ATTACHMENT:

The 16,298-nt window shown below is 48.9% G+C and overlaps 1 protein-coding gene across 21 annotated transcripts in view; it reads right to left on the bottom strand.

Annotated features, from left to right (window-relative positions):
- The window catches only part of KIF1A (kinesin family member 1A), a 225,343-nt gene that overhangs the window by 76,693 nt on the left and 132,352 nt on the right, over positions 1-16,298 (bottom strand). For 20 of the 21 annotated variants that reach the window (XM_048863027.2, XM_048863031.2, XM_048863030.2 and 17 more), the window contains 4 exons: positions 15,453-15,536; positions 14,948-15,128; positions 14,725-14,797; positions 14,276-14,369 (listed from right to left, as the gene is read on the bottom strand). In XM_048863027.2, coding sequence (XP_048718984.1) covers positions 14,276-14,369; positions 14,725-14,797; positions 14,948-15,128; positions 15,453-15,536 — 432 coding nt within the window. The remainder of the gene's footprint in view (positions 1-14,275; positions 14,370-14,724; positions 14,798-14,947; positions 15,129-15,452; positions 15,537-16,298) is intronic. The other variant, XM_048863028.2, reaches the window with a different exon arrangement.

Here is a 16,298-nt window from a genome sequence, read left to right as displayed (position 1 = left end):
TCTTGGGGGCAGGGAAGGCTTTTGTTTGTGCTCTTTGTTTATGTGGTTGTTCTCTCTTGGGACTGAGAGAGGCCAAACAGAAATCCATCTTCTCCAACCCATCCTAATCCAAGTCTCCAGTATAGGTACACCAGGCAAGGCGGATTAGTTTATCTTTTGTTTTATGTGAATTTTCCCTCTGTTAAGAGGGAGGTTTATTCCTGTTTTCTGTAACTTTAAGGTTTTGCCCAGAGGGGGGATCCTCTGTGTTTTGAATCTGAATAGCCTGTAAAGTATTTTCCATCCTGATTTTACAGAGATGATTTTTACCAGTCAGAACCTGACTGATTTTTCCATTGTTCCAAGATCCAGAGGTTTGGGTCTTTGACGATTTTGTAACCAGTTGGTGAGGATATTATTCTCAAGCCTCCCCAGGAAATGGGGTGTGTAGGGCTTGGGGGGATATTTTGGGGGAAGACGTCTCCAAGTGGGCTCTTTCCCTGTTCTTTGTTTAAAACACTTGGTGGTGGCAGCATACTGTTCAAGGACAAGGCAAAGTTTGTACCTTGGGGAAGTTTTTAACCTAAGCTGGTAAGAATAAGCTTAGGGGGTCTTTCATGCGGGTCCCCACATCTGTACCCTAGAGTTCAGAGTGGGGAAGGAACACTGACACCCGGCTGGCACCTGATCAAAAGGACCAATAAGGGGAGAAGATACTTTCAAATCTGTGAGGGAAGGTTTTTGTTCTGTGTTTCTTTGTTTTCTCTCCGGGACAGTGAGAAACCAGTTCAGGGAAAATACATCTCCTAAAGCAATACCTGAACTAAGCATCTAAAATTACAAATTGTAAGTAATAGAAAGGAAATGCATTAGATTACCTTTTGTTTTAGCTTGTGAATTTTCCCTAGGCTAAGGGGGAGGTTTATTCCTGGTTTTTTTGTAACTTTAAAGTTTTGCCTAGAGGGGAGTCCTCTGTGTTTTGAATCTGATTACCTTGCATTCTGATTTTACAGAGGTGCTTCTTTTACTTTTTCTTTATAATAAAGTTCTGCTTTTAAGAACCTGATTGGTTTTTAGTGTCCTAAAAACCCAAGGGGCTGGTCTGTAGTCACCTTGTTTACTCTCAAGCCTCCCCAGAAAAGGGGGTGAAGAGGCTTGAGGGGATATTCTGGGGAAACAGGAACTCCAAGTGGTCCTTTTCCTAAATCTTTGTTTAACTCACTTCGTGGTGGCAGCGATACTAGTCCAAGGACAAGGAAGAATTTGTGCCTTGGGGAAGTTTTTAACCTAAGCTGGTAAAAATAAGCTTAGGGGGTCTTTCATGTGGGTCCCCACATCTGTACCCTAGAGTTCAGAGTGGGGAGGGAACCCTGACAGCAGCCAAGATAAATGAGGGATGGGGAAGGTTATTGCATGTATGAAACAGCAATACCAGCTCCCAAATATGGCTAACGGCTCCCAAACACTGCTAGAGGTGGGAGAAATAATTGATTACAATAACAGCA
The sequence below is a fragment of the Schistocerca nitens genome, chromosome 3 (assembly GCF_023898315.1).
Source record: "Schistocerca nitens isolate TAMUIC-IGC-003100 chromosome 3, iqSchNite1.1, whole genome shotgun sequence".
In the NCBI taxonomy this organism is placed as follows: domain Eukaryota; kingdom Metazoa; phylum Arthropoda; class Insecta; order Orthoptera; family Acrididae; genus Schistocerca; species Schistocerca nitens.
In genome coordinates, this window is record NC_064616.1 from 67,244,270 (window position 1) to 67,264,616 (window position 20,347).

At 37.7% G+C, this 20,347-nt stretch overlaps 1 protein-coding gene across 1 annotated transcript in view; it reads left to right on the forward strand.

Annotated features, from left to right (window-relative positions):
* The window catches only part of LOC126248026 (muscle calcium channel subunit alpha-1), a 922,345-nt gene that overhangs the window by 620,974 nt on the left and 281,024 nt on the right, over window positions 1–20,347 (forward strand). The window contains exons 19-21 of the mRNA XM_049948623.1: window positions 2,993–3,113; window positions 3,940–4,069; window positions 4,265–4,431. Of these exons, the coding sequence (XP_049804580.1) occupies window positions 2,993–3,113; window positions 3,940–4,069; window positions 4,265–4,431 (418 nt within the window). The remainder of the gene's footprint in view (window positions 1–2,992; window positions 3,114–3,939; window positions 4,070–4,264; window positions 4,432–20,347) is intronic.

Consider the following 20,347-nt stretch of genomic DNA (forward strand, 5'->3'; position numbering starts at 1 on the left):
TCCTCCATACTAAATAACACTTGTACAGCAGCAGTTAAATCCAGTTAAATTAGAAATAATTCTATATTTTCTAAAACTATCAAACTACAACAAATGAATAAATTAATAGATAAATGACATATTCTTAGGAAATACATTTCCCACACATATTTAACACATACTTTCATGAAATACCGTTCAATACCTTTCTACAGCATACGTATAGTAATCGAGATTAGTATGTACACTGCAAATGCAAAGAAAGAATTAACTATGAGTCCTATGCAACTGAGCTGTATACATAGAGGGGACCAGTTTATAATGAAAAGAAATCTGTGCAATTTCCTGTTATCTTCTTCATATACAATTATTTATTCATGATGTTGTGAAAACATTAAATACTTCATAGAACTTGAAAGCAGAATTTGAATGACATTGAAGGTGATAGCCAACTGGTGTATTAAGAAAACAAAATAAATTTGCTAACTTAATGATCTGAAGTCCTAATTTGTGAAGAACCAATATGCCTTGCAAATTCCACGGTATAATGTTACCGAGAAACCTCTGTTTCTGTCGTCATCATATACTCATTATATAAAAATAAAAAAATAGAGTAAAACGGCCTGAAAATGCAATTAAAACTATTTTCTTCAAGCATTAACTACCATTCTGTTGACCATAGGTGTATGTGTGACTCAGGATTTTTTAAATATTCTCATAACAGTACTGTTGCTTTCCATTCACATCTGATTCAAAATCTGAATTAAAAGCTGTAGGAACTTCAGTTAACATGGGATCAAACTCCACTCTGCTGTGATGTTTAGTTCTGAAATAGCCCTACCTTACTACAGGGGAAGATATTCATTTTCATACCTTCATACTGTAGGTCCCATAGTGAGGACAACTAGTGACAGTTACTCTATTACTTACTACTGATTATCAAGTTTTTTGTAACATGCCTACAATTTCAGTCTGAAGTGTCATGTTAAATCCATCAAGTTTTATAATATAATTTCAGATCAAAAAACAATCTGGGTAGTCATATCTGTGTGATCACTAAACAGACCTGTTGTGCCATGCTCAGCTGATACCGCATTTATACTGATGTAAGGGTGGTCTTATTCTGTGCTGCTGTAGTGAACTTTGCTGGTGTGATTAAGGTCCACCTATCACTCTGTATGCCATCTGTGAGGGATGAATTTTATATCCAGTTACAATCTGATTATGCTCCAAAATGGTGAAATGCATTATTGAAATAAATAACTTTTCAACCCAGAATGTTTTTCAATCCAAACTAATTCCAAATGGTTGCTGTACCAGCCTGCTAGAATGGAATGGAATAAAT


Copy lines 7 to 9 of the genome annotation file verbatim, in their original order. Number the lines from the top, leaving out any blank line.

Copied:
Source record: "Schistocerca nitens isolate TAMUIC-IGC-003100 chromosome 3, iqSchNite1.1, whole genome shotgun sequence".
In the NCBI taxonomy this organism is placed as follows: domain Eukaryota; kingdom Metazoa; phylum Arthropoda; class Insecta; order Orthoptera; family Acrididae; genus Schistocerca; species Schistocerca nitens.
In genome coordinates, this window is record NC_064616.1 from 67,244,270 (window position 1) to 67,264,616 (window position 20,347).